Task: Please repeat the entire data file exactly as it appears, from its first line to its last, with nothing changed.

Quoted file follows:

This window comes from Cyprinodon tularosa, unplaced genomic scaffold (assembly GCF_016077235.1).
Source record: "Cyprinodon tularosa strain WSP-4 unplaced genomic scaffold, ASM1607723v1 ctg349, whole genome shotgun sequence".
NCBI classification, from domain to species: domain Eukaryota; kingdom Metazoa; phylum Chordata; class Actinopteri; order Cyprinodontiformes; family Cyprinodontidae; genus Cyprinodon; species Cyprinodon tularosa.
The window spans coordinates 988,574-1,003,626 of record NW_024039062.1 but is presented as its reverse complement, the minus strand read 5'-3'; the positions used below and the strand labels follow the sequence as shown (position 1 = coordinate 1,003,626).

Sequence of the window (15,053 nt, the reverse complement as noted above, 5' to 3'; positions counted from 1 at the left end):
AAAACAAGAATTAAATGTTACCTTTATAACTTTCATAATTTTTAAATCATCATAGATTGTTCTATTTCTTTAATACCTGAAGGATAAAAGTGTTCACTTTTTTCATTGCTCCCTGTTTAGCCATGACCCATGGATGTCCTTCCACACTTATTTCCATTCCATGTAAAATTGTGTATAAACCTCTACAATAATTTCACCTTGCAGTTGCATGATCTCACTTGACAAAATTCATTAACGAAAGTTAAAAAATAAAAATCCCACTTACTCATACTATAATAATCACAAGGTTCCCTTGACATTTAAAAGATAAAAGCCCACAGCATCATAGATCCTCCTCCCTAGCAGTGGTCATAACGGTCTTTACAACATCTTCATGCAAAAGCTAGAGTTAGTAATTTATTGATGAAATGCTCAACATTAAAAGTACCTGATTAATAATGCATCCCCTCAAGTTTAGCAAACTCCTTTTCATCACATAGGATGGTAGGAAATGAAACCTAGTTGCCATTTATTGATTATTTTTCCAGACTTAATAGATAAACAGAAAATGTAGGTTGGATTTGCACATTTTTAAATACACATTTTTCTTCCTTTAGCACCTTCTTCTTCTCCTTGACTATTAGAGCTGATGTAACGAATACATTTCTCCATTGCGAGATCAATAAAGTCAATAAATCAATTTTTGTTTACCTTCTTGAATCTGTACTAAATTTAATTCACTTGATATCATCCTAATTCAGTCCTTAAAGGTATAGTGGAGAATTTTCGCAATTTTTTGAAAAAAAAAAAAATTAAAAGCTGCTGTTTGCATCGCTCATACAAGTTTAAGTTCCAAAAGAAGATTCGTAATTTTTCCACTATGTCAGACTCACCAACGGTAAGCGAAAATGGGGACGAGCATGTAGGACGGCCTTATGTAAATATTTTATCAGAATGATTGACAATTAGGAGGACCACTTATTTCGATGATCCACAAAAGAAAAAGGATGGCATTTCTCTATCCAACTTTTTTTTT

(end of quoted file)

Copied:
This window comes from Cyprinodon tularosa, unplaced genomic scaffold (assembly GCF_016077235.1).
Source record: "Cyprinodon tularosa strain WSP-4 unplaced genomic scaffold, ASM1607723v1 ctg349, whole genome shotgun sequence".
NCBI classification, from domain to species: domain Eukaryota; kingdom Metazoa; phylum Chordata; class Actinopteri; order Cyprinodontiformes; family Cyprinodontidae; genus Cyprinodon; species Cyprinodon tularosa.
The window spans coordinates 988,574-1,003,626 of record NW_024039062.1 but is presented as its reverse complement, the minus strand read 5'-3'; the positions used below and the strand labels follow the sequence as shown (position 1 = coordinate 1,003,626).

Sequence of the window (15,053 nt, the reverse complement as noted above, 5' to 3'; positions counted from 1 at the left end):
AAAACAAGAATTAAATGTTACCTTTATAACTTTCATAATTTTTAAATCATCATAGATTGTTCTATTTCTTTAATACCTGAAGGATAAAAGTGTTCACTTTTTTCATTGCTCCCTGTTTAGCCATGACCCATGGATGTCCTTCCACACTTATTTCCATTCCATGTAAAATTGTGTATAAACCTCTACAATAATTTCACCTTGCAGTTGCATGATCTCACTTGACAAAATTCATTAACGAAAGTTAAAAAATAAAAATCCCACTTACTCATACTATAATAATCACAAGGTTCCCTTGACATTTAAAAGATAAAAGCCCACAGCATCATAGATCCTCCTCCCTAGCAGTGGTCATAACGGTCTTTACAACATCTTCATGCAAAAGCTAGAGTTAGTAATTTATTGATGAAATGCTCAACATTAAAAGTACCTGATTAATAATGCATCCCCTCAAGTTTAGCAAACTCCTTTTCATCACATAGGATGGTAGGAAATGAAACCTAGTTGCCATTTATTGATTATTTTTCCAGACTTAATAGATAAACAGAAAATGTAGGTTGGATTTGCACATTTTTAAATACACATTTTTCTTCCTTTAGCACCTTCTTCTTCTCCTTGACTATTAGAGCTGATGTAACGAATACATTTCTCCATTGCGAGATCAATAAAGTCAATAAATCAATTTTTGTTTACCTTCTTGAATCTGTACTAAATTTAATTCACTTGATATCATCCTAATTCAGTCCTTAAAGGTATAGTGGAGAATTTTCGCAATTTTTTGAAAAAAAAAAAAATTAAAAGCTGCTGTTTGCATCGCTCATACAAGTTTAAGTTCCAAAAGAAGATTCGTAATTTTTCCACTATGTCAGACTCACCAACGGTAAGCGAAAATGGGGACGAGCATGTAGGACGGCCTTATGTAAATATTTTATCAGAATGATTGACAATTAGGAGGACCACTTATTTCGATGATCCACAAAAGAAAAAGGATGGCATTTCTCTATCCAACTTTTTTTTT